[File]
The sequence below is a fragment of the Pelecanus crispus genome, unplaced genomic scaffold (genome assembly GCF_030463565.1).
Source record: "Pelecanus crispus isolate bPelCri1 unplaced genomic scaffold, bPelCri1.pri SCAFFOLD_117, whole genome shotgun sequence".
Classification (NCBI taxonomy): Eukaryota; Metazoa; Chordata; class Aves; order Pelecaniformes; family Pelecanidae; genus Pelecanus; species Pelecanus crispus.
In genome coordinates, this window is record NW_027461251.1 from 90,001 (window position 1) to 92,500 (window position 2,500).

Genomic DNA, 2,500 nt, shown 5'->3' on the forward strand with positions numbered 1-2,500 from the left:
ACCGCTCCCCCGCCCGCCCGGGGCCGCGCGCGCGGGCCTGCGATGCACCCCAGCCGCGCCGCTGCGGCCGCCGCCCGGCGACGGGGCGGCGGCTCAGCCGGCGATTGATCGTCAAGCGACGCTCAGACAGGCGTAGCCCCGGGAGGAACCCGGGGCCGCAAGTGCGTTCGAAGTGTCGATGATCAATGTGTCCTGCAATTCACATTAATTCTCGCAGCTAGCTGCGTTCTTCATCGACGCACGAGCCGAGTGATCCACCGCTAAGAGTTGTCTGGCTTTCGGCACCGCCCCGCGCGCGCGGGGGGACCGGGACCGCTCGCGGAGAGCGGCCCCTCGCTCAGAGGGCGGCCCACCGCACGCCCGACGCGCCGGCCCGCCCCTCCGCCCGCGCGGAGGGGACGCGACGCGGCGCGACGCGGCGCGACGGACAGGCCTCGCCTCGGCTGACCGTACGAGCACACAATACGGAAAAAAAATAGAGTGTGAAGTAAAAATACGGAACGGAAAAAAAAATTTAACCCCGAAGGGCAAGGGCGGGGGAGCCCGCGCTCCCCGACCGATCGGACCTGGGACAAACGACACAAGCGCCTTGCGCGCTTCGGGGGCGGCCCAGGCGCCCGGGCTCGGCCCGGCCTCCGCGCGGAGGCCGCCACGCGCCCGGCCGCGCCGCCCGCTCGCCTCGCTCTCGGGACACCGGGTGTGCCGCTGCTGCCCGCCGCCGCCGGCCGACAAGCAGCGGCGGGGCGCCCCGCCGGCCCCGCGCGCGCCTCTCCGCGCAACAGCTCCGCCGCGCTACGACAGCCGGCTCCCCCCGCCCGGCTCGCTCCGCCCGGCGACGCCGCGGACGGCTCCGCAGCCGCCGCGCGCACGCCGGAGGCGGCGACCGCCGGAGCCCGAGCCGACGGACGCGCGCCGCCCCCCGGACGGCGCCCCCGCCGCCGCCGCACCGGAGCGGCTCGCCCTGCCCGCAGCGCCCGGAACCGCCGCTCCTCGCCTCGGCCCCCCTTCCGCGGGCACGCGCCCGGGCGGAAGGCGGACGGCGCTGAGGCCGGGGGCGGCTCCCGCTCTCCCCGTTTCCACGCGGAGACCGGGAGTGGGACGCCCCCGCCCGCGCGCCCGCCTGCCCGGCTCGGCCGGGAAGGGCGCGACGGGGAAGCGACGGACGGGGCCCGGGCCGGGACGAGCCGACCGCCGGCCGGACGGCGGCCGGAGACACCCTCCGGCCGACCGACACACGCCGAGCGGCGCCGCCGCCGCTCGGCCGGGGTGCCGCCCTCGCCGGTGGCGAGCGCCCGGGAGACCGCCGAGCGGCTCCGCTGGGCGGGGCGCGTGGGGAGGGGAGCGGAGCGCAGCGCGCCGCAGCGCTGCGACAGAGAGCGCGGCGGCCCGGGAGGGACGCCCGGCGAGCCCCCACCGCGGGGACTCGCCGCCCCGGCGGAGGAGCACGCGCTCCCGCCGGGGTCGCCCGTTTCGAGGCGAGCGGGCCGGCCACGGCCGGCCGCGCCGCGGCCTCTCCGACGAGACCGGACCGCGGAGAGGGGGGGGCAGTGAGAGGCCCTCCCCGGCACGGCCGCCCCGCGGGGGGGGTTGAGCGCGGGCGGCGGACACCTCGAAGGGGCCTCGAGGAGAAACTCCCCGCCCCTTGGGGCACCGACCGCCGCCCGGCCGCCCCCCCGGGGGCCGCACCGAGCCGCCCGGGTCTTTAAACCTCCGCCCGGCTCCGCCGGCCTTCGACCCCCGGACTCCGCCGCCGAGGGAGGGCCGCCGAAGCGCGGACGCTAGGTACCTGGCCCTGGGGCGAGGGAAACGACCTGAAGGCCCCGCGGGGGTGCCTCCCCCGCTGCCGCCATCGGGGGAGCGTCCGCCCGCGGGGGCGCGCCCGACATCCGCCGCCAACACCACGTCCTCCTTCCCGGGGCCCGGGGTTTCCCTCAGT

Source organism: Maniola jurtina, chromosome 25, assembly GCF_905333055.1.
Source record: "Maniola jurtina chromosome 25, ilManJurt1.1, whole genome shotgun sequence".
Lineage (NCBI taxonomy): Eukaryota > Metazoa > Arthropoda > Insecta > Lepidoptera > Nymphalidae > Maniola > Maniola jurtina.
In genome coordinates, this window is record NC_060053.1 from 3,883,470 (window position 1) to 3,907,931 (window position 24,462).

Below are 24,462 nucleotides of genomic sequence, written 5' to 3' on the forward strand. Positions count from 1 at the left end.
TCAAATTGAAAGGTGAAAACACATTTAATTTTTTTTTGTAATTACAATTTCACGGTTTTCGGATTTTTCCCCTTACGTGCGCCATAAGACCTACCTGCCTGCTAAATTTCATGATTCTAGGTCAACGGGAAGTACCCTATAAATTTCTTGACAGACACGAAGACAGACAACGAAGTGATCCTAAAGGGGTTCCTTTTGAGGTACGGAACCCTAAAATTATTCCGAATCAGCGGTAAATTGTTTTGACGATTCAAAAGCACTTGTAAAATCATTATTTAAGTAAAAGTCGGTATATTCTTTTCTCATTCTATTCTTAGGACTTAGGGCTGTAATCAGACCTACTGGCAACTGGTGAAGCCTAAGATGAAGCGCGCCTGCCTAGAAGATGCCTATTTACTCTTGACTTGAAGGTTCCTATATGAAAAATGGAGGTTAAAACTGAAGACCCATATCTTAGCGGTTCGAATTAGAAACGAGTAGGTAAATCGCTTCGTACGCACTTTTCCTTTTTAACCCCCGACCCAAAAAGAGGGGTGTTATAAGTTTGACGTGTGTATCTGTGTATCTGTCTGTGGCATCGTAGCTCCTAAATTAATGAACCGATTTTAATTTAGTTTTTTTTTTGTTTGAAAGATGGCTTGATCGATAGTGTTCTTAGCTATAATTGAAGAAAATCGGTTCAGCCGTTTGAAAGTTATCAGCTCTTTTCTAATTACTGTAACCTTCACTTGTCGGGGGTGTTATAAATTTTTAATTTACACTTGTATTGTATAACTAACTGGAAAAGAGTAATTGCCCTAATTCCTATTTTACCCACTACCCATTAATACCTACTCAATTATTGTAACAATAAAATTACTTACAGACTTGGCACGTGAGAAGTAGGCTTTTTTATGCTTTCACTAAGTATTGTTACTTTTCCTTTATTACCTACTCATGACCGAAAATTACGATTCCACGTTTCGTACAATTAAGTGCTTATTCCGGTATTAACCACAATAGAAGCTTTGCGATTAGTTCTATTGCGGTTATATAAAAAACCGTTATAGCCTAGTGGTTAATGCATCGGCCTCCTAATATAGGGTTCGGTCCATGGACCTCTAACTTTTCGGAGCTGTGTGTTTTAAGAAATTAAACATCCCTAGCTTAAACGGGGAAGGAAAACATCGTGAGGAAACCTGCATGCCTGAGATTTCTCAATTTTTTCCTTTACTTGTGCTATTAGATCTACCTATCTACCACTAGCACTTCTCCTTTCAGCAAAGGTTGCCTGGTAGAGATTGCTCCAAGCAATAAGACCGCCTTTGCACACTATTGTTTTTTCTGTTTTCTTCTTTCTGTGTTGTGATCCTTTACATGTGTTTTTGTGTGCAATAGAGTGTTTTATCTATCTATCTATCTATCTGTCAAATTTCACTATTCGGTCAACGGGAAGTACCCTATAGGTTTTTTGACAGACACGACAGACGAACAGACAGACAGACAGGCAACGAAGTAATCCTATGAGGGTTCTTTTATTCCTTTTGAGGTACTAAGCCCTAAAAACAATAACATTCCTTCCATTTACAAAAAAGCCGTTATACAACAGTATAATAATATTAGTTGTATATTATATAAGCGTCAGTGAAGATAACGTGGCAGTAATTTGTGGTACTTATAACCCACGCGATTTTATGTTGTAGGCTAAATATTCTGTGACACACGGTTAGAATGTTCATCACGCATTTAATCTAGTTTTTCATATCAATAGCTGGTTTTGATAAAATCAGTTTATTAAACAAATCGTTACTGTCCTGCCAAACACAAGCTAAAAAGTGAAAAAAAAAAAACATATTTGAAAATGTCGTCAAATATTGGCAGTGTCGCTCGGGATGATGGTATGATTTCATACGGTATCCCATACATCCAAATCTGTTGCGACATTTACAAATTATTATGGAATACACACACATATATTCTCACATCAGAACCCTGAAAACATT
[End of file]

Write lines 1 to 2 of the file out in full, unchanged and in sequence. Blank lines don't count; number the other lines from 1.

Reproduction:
The sequence below is a fragment of the Pelecanus crispus genome, unplaced genomic scaffold (genome assembly GCF_030463565.1).
Source record: "Pelecanus crispus isolate bPelCri1 unplaced genomic scaffold, bPelCri1.pri SCAFFOLD_117, whole genome shotgun sequence".